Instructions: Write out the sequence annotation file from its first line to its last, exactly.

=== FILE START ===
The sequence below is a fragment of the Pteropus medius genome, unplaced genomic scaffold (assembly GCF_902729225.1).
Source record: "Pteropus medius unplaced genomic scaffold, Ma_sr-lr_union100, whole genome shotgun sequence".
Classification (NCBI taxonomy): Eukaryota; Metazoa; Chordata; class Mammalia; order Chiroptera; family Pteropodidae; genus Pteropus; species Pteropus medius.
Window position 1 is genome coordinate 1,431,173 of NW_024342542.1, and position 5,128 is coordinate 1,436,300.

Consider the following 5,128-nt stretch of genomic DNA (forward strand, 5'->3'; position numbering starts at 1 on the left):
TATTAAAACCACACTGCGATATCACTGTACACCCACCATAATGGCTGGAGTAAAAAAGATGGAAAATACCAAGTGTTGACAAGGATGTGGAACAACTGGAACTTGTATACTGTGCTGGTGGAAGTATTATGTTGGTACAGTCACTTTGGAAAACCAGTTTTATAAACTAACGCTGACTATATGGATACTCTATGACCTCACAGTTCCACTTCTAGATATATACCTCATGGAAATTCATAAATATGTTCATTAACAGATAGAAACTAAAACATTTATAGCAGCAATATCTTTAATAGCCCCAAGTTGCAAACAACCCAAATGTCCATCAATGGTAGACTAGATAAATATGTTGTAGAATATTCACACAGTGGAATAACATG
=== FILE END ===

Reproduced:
The sequence below is a fragment of the Pteropus medius genome, unplaced genomic scaffold (assembly GCF_902729225.1).
Source record: "Pteropus medius unplaced genomic scaffold, Ma_sr-lr_union100, whole genome shotgun sequence".
Classification (NCBI taxonomy): Eukaryota; Metazoa; Chordata; class Mammalia; order Chiroptera; family Pteropodidae; genus Pteropus; species Pteropus medius.
Window position 1 is genome coordinate 1,431,173 of NW_024342542.1, and position 5,128 is coordinate 1,436,300.

Consider the following 5,128-nt stretch of genomic DNA (forward strand, 5'->3'; position numbering starts at 1 on the left):
TATTAAAACCACACTGCGATATCACTGTACACCCACCATAATGGCTGGAGTAAAAAAGATGGAAAATACCAAGTGTTGACAAGGATGTGGAACAACTGGAACTTGTATACTGTGCTGGTGGAAGTATTATGTTGGTACAGTCACTTTGGAAAACCAGTTTTATAAACTAACGCTGACTATATGGATACTCTATGACCTCACAGTTCCACTTCTAGATATATACCTCATGGAAATTCATAAATATGTTCATTAACAGATAGAAACTAAAACATTTATAGCAGCAATATCTTTAATAGCCCCAAGTTGCAAACAACCCAAATGTCCATCAATGGTAGACTAGATAAATATGTTGTAGAATATTCACACAGTGGAATAACATG